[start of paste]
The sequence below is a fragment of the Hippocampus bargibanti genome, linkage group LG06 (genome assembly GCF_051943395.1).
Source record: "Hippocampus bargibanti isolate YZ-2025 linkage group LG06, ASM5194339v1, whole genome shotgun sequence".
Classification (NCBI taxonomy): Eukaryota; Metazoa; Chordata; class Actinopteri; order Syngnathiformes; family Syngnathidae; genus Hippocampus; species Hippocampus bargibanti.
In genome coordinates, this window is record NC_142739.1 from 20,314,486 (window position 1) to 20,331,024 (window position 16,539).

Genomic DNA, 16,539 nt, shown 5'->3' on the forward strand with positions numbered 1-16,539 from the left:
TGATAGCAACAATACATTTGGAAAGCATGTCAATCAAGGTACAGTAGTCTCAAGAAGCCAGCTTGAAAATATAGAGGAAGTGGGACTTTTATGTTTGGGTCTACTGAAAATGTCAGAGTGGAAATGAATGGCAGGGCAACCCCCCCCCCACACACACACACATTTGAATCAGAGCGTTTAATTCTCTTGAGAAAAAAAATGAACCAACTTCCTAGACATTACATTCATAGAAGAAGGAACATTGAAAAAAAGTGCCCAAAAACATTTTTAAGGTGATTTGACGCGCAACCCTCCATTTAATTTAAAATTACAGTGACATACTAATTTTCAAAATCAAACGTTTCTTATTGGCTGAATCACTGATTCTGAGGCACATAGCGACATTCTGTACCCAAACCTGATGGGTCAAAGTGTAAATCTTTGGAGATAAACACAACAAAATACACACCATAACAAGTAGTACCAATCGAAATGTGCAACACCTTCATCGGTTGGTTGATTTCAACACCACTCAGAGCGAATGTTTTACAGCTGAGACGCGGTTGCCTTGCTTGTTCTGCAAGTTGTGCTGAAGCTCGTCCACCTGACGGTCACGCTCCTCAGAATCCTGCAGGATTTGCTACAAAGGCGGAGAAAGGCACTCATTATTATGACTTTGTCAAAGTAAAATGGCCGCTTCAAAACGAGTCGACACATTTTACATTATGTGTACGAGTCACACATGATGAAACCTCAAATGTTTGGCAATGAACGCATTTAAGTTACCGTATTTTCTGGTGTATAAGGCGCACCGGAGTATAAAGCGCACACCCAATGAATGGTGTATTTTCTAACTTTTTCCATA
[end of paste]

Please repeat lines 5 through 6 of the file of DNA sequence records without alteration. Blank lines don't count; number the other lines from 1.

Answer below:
Genomic DNA, 16,539 nt, shown 5'->3' on the forward strand with positions numbered 1-16,539 from the left:
TGATAGCAACAATACATTTGGAAAGCATGTCAATCAAGGTACAGTAGTCTCAAGAAGCCAGCTTGAAAATATAGAGGAAGTGGGACTTTTATGTTTGGGTCTACTGAAAATGTCAGAGTGGAAATGAATGGCAGGGCAACCCCCCCCCCACACACACACACATTTGAATCAGAGCGTTTAATTCTCTTGAGAAAAAAAATGAACCAACTTCCTAGACATTACATTCATAGAAGAAGGAACATTGAAAAAAAGTGCCCAAAAACATTTTTAAGGTGATTTGACGCGCAACCCTCCATTTAATTTAAAATTACAGTGACATACTAATTTTCAAAATCAAACGTTTCTTATTGGCTGAATCACTGATTCTGAGGCACATAGCGACATTCTGTACCCAAACCTGATGGGTCAAAGTGTAAATCTTTGGAGATAAACACAACAAAATACACACCATAACAAGTAGTACCAATCGAAATGTGCAACACCTTCATCGGTTGGTTGATTTCAACACCACTCAGAGCGAATGTTTTACAGCTGAGACGCGGTTGCCTTGCTTGTTCTGCAAGTTGTGCTGAAGCTCGTCCACCTGACGGTCACGCTCCTCAGAATCCTGCAGGATTTGCTACAAAGGCGGAGAAAGGCACTCATTATTATGACTTTGTCAAAGTAAAATGGCCGCTTCAAAACGAGTCGACACATTTTACATTATGTGTACGAGTCACACATGATGAAACCTCAAATGTTTGGCAATGAACGCATTTAAGTTACCGTATTTTCTGGTGTATAAGGCGCACCGGAGTATAAAGCGCACACCCAATGAATGGTGTATTTTCTAACTTTTTCCATA